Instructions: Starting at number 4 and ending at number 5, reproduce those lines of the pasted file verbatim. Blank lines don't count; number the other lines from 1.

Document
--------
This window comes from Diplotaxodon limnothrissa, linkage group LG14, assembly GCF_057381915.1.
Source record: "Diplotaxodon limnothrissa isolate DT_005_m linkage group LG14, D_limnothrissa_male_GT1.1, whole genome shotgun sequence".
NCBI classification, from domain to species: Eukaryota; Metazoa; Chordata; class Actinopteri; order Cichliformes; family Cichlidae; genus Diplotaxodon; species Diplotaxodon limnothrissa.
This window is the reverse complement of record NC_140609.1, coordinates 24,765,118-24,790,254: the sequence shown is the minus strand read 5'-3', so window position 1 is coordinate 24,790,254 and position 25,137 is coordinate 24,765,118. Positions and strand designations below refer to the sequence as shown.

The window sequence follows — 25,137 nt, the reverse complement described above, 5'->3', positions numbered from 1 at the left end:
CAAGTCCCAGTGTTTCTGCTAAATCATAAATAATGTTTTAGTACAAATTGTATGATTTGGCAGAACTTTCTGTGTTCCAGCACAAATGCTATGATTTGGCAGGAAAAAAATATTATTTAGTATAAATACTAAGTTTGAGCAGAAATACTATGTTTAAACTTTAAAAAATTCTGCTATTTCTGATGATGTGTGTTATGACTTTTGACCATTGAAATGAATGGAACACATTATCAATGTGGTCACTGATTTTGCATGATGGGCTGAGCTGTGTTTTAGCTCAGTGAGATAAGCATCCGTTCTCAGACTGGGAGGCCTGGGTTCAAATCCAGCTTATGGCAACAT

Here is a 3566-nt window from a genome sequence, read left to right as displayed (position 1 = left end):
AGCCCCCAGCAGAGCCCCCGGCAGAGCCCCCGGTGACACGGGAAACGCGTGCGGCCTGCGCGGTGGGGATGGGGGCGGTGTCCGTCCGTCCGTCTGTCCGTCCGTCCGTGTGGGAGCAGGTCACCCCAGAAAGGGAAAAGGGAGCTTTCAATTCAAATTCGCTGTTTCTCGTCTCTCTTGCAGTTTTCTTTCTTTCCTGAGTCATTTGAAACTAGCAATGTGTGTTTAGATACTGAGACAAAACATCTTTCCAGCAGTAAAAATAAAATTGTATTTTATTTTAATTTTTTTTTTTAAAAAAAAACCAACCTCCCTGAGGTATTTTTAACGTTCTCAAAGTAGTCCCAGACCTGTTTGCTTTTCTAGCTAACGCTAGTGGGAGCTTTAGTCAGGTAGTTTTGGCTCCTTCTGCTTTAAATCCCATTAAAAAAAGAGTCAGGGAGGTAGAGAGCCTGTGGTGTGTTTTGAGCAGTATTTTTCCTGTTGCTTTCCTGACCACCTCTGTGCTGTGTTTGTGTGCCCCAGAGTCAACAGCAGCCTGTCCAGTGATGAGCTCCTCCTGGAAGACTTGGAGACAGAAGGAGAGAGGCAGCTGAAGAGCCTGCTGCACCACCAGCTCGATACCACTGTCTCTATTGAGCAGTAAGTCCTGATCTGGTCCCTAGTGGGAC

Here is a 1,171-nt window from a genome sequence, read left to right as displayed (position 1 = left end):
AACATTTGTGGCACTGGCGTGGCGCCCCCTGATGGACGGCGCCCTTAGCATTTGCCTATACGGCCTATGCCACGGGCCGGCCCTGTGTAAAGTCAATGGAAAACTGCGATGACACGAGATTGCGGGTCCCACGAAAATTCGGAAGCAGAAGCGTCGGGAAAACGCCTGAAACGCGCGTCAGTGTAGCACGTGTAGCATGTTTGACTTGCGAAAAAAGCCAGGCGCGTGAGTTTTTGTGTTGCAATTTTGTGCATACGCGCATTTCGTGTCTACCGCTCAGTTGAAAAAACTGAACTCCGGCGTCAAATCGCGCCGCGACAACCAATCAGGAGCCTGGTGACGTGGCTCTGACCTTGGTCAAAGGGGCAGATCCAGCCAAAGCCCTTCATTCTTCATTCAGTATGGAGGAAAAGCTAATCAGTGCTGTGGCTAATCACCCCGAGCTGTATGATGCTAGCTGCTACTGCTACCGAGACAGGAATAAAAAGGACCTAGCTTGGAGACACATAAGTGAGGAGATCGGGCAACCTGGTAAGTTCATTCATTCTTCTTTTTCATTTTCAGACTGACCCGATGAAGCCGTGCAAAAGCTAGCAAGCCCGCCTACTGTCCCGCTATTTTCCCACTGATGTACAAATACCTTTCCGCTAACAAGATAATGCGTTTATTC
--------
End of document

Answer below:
This window is the reverse complement of record NC_140609.1, coordinates 24,765,118-24,790,254: the sequence shown is the minus strand read 5'-3', so window position 1 is coordinate 24,790,254 and position 25,137 is coordinate 24,765,118. Positions and strand designations below refer to the sequence as shown.

The window sequence follows — 25,137 nt, the reverse complement described above, 5'->3', positions numbered from 1 at the left end: